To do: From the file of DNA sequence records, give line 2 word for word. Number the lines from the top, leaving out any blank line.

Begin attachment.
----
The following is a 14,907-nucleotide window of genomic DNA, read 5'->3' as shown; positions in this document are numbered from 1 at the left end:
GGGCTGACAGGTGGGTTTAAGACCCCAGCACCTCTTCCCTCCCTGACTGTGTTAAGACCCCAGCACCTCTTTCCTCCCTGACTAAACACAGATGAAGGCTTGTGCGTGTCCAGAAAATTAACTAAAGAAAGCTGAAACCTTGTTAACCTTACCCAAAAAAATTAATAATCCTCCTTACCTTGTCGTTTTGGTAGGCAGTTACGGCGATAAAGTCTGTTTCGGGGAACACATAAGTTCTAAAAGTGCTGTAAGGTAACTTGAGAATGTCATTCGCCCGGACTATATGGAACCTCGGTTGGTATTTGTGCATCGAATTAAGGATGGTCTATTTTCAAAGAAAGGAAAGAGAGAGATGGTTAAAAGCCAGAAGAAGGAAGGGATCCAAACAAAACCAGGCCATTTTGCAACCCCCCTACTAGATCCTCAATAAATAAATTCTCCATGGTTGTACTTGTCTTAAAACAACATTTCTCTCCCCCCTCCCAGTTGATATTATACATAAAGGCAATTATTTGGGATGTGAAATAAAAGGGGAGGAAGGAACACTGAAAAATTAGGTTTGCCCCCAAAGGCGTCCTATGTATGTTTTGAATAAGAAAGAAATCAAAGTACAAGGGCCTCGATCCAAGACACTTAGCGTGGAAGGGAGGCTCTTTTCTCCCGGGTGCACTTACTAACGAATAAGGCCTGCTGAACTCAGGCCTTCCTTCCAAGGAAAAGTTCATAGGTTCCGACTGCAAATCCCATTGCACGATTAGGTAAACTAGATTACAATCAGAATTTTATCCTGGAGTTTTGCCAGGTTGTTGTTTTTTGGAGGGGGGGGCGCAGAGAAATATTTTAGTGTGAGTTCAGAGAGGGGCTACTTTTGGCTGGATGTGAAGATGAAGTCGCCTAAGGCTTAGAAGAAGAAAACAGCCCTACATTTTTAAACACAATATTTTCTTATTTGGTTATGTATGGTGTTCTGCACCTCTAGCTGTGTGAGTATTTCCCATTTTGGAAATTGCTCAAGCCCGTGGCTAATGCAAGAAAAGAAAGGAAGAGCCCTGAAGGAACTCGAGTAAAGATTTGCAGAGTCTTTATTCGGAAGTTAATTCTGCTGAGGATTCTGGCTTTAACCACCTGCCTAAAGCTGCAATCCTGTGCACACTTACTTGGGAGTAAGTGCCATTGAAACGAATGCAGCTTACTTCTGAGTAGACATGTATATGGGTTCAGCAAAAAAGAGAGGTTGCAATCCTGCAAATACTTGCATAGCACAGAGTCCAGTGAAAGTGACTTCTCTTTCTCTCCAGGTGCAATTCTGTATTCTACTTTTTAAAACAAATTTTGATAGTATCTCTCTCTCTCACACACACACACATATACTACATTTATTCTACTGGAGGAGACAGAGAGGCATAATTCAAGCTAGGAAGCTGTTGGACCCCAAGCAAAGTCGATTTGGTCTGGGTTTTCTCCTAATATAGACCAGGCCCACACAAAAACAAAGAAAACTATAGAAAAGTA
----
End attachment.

GGGCTGACAGGTGGGTTTAAGACCCCAGCACCTCTTCCCTCCCTGACTGTGTTAAGACCCCAGCACCTCTTTCCTCCCTGACTAAACACAGATGAAGGCTTGTGCGTGTCCAGAAAATTAACTAAAGAAAGCTGAAACCTTGTTAACCTTACCCAAAAAAATTAATAATCCTCCTTACCTTGTCGTTTTGGTAGGCAGTTACGGCGATAAAGTCTGTTTCGGGGAACACATAAGTTCTAAAAGTGCTGTAAGGTAACTTGAGAATGTCATTCGCCCGGACTATATGGAACCTCGGTTGGTATTTGTGCATCGAATTAAGGATGGTCTATTTTCAAAGAAAGGAAAGAGAGAGATGGTTAAAAGCCAGAAGAAGGAAGGGATCCAAACAAAACCAGGCCATTTTGCAACCCCCCTACTAGATCCTCAATAAATAAATTCTCCATGGTTGTACTTGTCTTAAAACAACATTTCTCTCCCCCCTCCCAGTTGATATTATACATAAAGGCAATTATTTGGGATGTGAAATAAAAGGGGAGGAAGGAACACTGAAAAATTAGGTTTGCCCCCAAAGGCGTCCTATGTATGTTTTGAATAAGAAAGAAATCAAAGTACAAGGGCCTCGATCCAAGACACTTAGCGTGGAAGGGAGGCTCTTTTCTCCCGGGTGCACTTACTAACGAATAAGGCCTGCTGAACTCAGGCCTTCCTTCCAAGGAAAAGTTCATAGGTTCCGACTGCAAATCCCATTGCACGATTAGGTAAACTAGATTACAATCAGAATTTTATCCTGGAGTTTTGCCAGGTTGTTGTTTTTTGGAGGGGGGGGCGCAGAGAAATATTTTAGTGTGAGTTCAGAGAGGGGCTACTTTTGGCTGGATGTGAAGATGAAGTCGCCTAAGGCTTAGAAGAAGAAAACAGCCCTACATTTTTAAACACAATATTTTCTTATTTGGTTATGTATGGTGTTCTGCACCTCTAGCTGTGTGAGTATTTCCCATTTTGGAAATTGCTCAAGCCCGTGGCTAATGCAAGAAAAGAAAGGAAGAGCCCTGAAGGAACTCGAGTAAAGATTTGCAGAGTCTTTATTCGGAAGTTAATTCTGCTGAGGATTCTGGCTTTAACCACCTGCCTAAAGCTGCAATCCTGTGCACACTTACTTGGGAGTAAGTGCCATTGAAACGAATGCAGCTTACTTCTGAGTAGACATGTATATGGGTTCAGCAAAAAAGAGAGGTTGCAATCCTGCAAATACTTGCATAGCACAGAGTCCAGTGAAAGTGACTTCTCTTTCTCTCCAGGTGCAATTCTGTATTCTACTTTTTAAAACAAATTTTGATAGTATCTCTCTCTCTCACACACACACACATATACTACATTTATTCTACTGGAGGAGACAGAGAGGCATAATTCAAGCTAGGAAGCTGTTGGACCCCAAGCAAAGTCGATTTGGTCTGGGTTTTCTCCTAATATAGACCAGGCCCACACAAAAACAAAGAAAACTATAGAAAAGTA